• Strategic analytics: They are responsible for the weekly analysis of campaign performance — measuring each campaign’s response data (opens, clicks, bounces, unsubscribes) against forecasts and trends. They closely monitor content tests and communicate winning content back to the campaign manager and developers to make changes to feature the winning content.

I asked Tony about the importance of teamwork in order to function at a high level and he said what’s most important is “having the right team in place enabled us to design, build, and execute campaigns faster and with better results, through communication and collaboration.”

In addition to key roles, there are other considerations for teams to function at a high level. One should consider soft skills, like the ability for a teammate to effectively collaborate and communicate with others. Problem-solving, analytic skills, and project management are important.

Also, marketers should assess their readiness for cross-channel marketing by evaluating the status of their core activities, with a mind to understanding whether they’re prepared to adopt and evolve new campaign strategies. When ready, they can leverage a campaign management tool to mature the customer experience.

Lastly, marketers should consider the importance of organizational design. There are three considerations: An organization should consider a cross-channel center of excellence when they have concentrated teams of subject matter experts who build, disseminate, and standardize a specific capability throughout the company. This approach will help share results and learnings across teams, as well as increase early adoption. Cross-experience teams are encouraged when an organization is focused on improving the customer journey, coordinating across internal executors of experience in different parts of the journey. An agile approach is helpful when there are cross-functional pods focused on discrete projects that support a larger business objective and operate using agile methodologies.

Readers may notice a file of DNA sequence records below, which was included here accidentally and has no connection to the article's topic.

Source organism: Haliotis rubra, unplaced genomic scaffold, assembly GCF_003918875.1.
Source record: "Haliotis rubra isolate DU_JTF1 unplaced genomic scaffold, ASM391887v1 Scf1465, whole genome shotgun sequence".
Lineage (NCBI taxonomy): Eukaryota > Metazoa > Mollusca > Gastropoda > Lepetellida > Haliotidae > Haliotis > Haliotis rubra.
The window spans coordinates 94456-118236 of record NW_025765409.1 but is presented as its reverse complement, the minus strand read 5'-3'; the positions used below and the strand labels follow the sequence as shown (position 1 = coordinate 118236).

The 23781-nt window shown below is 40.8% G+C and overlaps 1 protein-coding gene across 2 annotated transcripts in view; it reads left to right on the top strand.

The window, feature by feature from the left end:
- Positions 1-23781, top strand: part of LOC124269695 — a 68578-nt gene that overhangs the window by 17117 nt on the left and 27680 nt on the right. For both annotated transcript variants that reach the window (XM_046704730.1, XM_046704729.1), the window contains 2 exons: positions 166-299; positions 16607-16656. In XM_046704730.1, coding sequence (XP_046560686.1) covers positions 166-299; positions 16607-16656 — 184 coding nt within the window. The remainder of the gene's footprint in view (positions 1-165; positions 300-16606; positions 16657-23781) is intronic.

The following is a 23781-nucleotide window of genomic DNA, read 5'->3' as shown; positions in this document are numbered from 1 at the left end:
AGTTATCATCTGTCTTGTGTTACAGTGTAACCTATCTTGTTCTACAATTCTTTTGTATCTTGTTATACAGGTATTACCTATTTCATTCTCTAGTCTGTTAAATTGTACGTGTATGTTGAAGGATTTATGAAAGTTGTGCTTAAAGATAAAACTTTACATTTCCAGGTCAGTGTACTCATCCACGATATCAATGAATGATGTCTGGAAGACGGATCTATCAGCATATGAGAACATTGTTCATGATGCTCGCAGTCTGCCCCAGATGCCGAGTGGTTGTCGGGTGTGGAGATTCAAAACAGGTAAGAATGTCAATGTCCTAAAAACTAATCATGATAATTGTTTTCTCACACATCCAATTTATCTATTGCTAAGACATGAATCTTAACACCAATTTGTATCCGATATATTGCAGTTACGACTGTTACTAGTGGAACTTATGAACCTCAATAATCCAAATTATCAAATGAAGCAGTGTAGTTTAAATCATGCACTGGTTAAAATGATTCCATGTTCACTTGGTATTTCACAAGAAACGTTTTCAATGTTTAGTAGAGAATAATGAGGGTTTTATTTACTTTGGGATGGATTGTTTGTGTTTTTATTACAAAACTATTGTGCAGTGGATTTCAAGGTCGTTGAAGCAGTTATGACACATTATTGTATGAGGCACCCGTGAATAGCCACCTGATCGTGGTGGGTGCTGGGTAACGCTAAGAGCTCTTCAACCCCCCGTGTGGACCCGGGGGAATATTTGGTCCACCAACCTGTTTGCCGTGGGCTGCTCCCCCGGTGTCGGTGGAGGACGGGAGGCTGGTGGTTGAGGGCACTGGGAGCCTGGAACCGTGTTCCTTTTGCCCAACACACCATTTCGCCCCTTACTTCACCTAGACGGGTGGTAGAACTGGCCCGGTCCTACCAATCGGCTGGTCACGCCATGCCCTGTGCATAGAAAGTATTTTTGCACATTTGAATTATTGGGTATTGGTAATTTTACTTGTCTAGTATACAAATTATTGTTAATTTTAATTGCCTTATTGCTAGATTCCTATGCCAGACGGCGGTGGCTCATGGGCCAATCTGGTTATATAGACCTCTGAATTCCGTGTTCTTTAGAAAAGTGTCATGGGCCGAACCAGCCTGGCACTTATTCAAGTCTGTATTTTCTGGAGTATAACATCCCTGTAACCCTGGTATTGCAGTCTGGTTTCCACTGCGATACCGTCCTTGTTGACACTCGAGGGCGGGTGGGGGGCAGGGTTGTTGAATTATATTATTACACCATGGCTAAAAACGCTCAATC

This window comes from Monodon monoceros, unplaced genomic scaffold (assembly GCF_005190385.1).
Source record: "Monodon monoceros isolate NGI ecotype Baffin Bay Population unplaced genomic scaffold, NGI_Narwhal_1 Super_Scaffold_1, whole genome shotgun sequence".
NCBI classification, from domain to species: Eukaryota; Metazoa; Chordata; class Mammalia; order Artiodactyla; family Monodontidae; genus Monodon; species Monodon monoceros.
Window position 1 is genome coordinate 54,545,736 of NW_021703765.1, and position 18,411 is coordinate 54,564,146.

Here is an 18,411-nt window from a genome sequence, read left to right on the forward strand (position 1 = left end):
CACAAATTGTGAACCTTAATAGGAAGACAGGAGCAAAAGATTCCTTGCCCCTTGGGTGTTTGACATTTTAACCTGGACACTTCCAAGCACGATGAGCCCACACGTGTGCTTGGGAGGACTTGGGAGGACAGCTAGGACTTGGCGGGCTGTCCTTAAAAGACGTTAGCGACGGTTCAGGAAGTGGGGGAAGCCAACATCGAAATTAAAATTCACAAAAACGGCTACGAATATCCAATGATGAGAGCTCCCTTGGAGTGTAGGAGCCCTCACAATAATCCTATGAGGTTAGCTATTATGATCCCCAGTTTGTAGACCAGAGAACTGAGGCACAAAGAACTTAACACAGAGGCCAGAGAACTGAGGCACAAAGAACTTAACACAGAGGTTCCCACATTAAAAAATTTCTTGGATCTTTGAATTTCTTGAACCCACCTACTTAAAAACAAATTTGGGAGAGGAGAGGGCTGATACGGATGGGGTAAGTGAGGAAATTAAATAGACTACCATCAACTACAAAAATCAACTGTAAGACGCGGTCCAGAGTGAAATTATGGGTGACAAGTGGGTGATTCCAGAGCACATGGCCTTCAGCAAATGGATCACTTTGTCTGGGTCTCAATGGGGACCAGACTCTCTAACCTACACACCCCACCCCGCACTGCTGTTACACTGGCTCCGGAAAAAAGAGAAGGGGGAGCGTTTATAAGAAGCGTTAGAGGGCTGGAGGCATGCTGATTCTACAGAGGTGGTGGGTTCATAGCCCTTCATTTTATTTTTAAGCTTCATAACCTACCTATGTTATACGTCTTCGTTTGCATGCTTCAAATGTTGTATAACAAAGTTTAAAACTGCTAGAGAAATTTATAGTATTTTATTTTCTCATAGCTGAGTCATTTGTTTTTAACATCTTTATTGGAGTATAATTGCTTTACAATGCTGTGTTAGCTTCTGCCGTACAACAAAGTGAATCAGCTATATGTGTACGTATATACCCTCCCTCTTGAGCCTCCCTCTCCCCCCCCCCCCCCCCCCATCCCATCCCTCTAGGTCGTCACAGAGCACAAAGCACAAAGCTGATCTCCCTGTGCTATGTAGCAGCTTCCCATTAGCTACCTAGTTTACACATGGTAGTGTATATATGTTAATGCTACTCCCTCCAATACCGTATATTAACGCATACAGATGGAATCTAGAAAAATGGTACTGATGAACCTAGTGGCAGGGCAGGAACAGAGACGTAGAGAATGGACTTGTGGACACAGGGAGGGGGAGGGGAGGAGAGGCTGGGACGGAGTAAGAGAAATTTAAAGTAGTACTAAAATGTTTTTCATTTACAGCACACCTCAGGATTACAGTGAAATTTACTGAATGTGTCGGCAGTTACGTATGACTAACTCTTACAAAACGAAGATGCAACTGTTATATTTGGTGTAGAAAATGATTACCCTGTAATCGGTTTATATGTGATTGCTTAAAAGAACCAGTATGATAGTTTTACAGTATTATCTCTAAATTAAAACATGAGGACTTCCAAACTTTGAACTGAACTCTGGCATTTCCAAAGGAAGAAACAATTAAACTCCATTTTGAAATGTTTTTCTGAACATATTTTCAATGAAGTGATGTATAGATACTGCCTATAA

With a constant rate of change in marketing, those marketers most likely to succeed are those who see changes in processes, technology, or trends as opportunities to evolve their business rather than as individual events that need to be managed.

To embrace this approach means understanding your organization’s skill sets, technology, and goals, and how each impact the others. And for that, build a team that is diverse in skill sets, whom you trust, and with whom you choose to communicate well. Doing this will optimize your team and help you start winning some of your most sought-after goals.

As you continue on your cross-channel journey, check out the Campaign Insiders email series for tutorials, tips/tricks, and industry best practices.. I also collaborated with Cathy McKnight of the Digital Clarity Group to create a Cross-channel Readiness Assessment, to help organizations assess their readiness for cross-channel technology and strategies.